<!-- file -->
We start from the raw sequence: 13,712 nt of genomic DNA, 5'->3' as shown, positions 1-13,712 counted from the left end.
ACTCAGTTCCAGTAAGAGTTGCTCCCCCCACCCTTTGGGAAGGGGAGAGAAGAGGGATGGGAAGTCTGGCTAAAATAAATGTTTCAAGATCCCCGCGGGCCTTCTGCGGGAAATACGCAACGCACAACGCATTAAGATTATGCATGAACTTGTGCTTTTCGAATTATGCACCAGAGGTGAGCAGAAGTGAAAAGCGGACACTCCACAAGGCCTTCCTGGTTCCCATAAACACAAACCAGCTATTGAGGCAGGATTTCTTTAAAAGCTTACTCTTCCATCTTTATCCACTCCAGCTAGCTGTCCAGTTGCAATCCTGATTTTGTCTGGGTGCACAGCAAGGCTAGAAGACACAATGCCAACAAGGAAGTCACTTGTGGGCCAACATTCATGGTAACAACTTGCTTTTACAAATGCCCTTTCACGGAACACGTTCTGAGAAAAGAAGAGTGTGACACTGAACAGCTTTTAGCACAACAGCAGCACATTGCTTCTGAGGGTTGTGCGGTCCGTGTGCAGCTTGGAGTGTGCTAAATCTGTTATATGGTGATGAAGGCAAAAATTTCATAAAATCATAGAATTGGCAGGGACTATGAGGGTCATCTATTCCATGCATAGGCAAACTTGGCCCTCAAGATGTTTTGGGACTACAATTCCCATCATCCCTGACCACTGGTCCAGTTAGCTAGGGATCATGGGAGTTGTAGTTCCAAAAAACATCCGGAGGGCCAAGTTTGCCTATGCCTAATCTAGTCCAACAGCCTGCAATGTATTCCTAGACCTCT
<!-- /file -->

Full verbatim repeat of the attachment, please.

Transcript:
We start from the raw sequence: 13,712 nt of genomic DNA, 5'->3' as shown, positions 1-13,712 counted from the left end.
ACTCAGTTCCAGTAAGAGTTGCTCCCCCCACCCTTTGGGAAGGGGAGAGAAGAGGGATGGGAAGTCTGGCTAAAATAAATGTTTCAAGATCCCCGCGGGCCTTCTGCGGGAAATACGCAACGCACAACGCATTAAGATTATGCATGAACTTGTGCTTTTCGAATTATGCACCAGAGGTGAGCAGAAGTGAAAAGCGGACACTCCACAAGGCCTTCCTGGTTCCCATAAACACAAACCAGCTATTGAGGCAGGATTTCTTTAAAAGCTTACTCTTCCATCTTTATCCACTCCAGCTAGCTGTCCAGTTGCAATCCTGATTTTGTCTGGGTGCACAGCAAGGCTAGAAGACACAATGCCAACAAGGAAGTCACTTGTGGGCCAACATTCATGGTAACAACTTGCTTTTACAAATGCCCTTTCACGGAACACGTTCTGAGAAAAGAAGAGTGTGACACTGAACAGCTTTTAGCACAACAGCAGCACATTGCTTCTGAGGGTTGTGCGGTCCGTGTGCAGCTTGGAGTGTGCTAAATCTGTTATATGGTGATGAAGGCAAAAATTTCATAAAATCATAGAATTGGCAGGGACTATGAGGGTCATCTATTCCATGCATAGGCAAACTTGGCCCTCAAGATGTTTTGGGACTACAATTCCCATCATCCCTGACCACTGGTCCAGTTAGCTAGGGATCATGGGAGTTGTAGTTCCAAAAAACATCCGGAGGGCCAAGTTTGCCTATGCCTAATCTAGTCCAACAGCCTGCAATGTATTCCTAGACCTCT